For the first time in its history, the Swift Street Medical Centre is running at full capacity.
According to centre co-ordinator Dr Ian Spencer, it has been a long struggle over the years to reach this point and much of the surgery’s success comes back to a decision he made years ago in 1978 after becoming a supervisor in Bourke of rural registrars training for general practice in the country.
His journey continued when he came to Wellington and discussed with hospital matron with Judy Scott the possibility of the hospital and surgery taking part in a scheme for training graduated doctors in country towns.
“Judy Scott and I believed that the only way that our hospital would survive in the long term, against the health department push to reduce our services and cut us back to a much smaller facility, was to push Wellington hospital as a training hospital and supplement the Swift Street Medical Centre itself as a training practice for rural general practice,” he said.
Doctors who train in Wellington have recently been able to extend their training period from six to 12 months, which he says is becoming more common.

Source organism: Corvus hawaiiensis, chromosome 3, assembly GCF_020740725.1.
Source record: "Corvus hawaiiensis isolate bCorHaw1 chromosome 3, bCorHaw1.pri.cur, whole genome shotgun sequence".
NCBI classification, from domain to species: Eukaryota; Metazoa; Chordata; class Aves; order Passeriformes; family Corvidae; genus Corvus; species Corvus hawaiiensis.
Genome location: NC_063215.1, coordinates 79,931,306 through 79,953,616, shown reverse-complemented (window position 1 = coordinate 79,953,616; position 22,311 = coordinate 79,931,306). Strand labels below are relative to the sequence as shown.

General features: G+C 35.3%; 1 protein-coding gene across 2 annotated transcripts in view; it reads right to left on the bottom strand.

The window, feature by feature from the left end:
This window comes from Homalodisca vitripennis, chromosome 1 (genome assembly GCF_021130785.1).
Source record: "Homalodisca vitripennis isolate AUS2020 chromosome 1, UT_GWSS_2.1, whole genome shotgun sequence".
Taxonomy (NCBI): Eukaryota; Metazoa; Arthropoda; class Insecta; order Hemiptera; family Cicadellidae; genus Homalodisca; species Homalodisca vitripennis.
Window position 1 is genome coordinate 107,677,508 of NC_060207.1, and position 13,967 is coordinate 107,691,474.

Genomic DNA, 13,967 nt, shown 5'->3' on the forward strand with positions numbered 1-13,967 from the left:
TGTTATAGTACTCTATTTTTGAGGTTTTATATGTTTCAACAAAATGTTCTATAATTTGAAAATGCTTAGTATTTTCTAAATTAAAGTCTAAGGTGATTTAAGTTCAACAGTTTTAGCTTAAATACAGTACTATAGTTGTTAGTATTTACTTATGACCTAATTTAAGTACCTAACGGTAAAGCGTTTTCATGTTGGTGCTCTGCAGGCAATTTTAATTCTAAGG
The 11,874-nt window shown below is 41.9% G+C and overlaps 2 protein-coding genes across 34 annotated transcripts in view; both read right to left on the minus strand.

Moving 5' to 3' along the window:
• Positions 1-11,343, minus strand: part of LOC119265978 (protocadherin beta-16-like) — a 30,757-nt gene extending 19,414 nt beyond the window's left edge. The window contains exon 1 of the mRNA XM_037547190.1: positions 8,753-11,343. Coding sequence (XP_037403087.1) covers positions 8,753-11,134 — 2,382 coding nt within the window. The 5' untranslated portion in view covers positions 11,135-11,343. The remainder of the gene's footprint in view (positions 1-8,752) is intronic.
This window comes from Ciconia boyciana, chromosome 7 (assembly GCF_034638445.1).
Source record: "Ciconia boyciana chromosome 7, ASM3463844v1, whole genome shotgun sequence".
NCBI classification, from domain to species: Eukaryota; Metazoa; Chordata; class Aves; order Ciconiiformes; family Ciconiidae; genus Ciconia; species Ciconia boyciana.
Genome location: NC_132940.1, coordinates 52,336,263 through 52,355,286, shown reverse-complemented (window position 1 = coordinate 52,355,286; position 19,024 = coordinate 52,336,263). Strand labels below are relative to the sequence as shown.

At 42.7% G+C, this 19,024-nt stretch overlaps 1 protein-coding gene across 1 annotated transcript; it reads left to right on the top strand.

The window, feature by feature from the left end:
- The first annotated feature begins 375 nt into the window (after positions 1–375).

Dr Spencer said it had been difficult to seek registrars who are trained in Wellington and choose to stay due to the stress of hospital and surgery work combined, but he was confident that doctors will elect to stay for much longer than previously.
“All of the practices work very co-operatively with each other and this is enormously important because it has allowed our doctors to take some time off and have the rest of the doctors in Wellington take up the load of patient care,” he said.
He feels that the combined dedication and co-operation of Wellington’s organisations, surgeries and the hospital has given rural registrars and students access to a broad range of career options.
“I know we have lost quite a lot of services over the last 20 years but the most essential services of an emergency department and acute beds for our patients as well as services like rehabilitation and palliative care, make our hospital an invaluable hospital supporting Dubbo Base Hospital and Orange Base Hospital,” he said.
“I can say from my Bourke experience that once the tipping point of success is passed that the future of a blooming success is almost inevitable.”